Background and open questions Human papillomavirus (HPV) - associated pathology represents one of the major problems among STIs mostly due to the high recurrence rate, difficult eradication and oncogenic potential. Young, sexually active population in the generative period is mostly affected. Pregnancy may definitely foster the development of latent or manifest HPV infections and may enhance the development of the pathology which then often recedes in the postpartum. The data reported in the literature on the relationship between HPV and pregnancy are highly controversial. A number of different opinions emerge regarding the possibility of maternal-fetal virus transmission. This discrepancy depends on the diagnostic techniques, the clinical history and the period of pregnancy when the sample is collected. The possible maternal-fetal transmission of the virus might be considered, for example, the main factor responsible for juvenile laryngeal papillomatosis, and the onset of the genital warts in children’s age (apparently more often than the child’s sexual abuse which should not be neglected either!). Many authors report an initial presence of HPV in newborns which often disappears within 6 months after birth.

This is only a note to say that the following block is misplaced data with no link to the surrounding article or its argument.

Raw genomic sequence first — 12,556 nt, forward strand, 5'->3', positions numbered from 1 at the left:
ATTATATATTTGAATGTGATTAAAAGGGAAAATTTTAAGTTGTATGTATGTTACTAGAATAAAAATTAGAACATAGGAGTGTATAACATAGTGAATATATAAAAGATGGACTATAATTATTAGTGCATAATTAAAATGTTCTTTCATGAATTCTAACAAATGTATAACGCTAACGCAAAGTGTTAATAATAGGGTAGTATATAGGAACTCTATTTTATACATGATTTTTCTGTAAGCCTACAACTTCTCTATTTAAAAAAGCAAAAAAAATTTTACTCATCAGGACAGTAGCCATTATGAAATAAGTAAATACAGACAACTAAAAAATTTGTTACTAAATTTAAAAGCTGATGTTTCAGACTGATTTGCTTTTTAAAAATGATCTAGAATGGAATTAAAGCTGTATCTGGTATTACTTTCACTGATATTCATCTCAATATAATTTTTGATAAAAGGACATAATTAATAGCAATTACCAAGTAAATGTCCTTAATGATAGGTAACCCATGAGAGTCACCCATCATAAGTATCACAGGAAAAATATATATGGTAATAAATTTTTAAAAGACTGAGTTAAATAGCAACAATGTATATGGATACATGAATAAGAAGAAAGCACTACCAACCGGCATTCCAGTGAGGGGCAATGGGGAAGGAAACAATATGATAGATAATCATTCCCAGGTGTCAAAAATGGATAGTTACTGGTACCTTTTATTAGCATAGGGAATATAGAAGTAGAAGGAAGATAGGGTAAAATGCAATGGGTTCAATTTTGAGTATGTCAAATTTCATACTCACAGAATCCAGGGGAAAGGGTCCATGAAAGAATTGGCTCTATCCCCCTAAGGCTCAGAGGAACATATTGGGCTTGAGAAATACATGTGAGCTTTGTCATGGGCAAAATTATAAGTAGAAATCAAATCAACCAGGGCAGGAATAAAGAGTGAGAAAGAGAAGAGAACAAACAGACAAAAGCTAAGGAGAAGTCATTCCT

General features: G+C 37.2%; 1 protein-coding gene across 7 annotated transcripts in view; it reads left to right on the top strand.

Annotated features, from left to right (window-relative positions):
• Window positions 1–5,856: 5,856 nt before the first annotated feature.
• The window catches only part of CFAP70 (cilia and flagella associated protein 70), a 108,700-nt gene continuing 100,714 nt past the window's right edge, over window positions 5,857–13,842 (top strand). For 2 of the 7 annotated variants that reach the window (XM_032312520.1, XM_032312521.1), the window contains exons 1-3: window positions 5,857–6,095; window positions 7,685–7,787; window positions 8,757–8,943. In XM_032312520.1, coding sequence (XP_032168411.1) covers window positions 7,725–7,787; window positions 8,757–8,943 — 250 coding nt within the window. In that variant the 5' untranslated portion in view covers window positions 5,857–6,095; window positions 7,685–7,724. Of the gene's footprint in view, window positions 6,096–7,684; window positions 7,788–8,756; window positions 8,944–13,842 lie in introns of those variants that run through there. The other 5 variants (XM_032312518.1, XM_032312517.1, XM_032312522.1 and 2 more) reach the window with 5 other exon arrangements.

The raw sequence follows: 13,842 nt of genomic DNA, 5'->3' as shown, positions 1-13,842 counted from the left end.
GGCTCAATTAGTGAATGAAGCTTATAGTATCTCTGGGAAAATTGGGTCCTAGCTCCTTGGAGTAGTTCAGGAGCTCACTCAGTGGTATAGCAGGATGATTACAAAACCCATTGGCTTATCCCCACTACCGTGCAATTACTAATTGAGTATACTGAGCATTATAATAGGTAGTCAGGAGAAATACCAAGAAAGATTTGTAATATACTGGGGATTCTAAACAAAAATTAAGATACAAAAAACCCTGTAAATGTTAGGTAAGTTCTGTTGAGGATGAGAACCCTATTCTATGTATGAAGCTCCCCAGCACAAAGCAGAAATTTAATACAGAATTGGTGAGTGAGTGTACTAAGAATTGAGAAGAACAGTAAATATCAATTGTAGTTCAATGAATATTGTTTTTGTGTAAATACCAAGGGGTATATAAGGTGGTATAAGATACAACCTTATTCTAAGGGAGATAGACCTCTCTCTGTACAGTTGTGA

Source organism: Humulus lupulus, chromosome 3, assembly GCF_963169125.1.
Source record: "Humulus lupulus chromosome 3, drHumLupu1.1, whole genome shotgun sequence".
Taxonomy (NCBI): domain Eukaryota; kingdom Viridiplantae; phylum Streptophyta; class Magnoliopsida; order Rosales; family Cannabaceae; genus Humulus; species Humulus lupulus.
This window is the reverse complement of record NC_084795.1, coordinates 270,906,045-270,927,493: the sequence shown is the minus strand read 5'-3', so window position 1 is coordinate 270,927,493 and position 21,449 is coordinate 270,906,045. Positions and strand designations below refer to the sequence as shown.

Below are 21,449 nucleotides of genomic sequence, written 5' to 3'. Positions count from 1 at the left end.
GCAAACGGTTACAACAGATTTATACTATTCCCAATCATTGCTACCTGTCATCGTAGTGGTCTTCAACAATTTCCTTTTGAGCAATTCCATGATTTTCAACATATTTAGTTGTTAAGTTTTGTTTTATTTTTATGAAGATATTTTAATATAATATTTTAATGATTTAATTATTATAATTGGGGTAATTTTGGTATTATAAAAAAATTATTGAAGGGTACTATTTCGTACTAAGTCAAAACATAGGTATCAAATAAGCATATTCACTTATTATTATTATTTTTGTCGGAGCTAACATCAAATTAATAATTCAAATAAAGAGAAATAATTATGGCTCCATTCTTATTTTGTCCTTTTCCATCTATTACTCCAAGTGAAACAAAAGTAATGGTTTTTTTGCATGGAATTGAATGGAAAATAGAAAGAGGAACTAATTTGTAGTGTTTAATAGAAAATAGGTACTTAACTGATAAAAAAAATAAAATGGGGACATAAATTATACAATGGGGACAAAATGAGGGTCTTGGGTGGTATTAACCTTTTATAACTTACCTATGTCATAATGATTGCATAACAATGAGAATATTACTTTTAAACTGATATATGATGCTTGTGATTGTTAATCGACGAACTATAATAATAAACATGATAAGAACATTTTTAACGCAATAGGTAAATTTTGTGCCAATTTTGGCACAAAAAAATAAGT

Conclusion According to the most recent vaccination recommendations, HPV vaccines are not recommended for use in pregnant women. However, pregnancy testing is not needed before vaccination. If a woman is found to be pregnant after initiating the vaccination series, no intervention is needed; the remainder of the 3-dose series should be delayed until completion of pregnancy. Providing the controversies that still exist, modes of HPV transmission in pregnancy should be investigated more detailfully in order to get clearer picture and a fuller awareness of the preventive measures. It can be concluded that, in this very moment, there is a need for a coordinated effort of health professionals and policymakers to ensure successful implementation of vaccination programmes for both women and men.
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